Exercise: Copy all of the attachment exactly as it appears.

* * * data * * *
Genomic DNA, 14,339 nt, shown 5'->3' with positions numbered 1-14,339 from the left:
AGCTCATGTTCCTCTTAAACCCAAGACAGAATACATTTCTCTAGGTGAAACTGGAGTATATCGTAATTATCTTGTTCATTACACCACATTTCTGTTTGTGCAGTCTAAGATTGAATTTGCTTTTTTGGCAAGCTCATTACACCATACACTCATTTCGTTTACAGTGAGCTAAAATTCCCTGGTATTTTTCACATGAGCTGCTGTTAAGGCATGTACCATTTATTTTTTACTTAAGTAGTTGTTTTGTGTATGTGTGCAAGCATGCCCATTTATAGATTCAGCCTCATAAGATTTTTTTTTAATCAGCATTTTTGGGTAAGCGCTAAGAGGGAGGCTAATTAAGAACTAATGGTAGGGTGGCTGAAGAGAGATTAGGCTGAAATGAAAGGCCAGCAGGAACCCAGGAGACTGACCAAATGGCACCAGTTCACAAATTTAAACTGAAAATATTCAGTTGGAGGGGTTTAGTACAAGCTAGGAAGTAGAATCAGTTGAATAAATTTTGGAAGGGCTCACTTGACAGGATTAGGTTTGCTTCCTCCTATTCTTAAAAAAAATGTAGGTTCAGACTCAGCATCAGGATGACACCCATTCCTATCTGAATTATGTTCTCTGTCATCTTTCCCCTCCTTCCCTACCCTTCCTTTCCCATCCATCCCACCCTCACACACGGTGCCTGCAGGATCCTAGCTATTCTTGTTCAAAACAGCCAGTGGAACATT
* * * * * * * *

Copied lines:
Genomic DNA, 14,339 nt, shown 5'->3' with positions numbered 1-14,339 from the left:
AGCTCATGTTCCTCTTAAACCCAAGACAGAATACATTTCTCTAGGTGAAACTGGAGTATATCGTAATTATCTTGTTCATTACACCACATTTCTGTTTGTGCAGTCTAAGATTGAATTTGCTTTTTTGGCAAGCTCATTACACCATACACTCATTTCGTTTACAGTGAGCTAAAATTCCCTGGTATTTTTCACATGAGCTGCTGTTAAGGCATGTACCATTTATTTTTTACTTAAGTAGTTGTTTTGTGTATGTGTGCAAGCATGCCCATTTATAGATTCAGCCTCATAAGATTTTTTTTTAATCAGCATTTTTGGGTAAGCGCTAAGAGGGAGGCTAATTAAGAACTAATGGTAGGGTGGCTGAAGAGAGATTAGGCTGAAATGAAAGGCCAGCAGGAACCCAGGAGACTGACCAAATGGCACCAGTTCACAAATTTAAACTGAAAATATTCAGTTGGAGGGGTTTAGTACAAGCTAGGAAGTAGAATCAGTTGAATAAATTTTGGAAGGGCTCACTTGACAGGATTAGGTTTGCTTCCTCCTATTCTTAAAAAAAATGTAGGTTCAGACTCAGCATCAGGATGACACCCATTCCTATCTGAATTATGTTCTCTGTCATCTTTCCCCTCCTTCCCTACCCTTCCTTTCCCATCCATCCCACCCTCACACACGGTGCCTGCAGGATCCTAGCTATTCTTGTTCAAAACAGCCAGTGGAACATT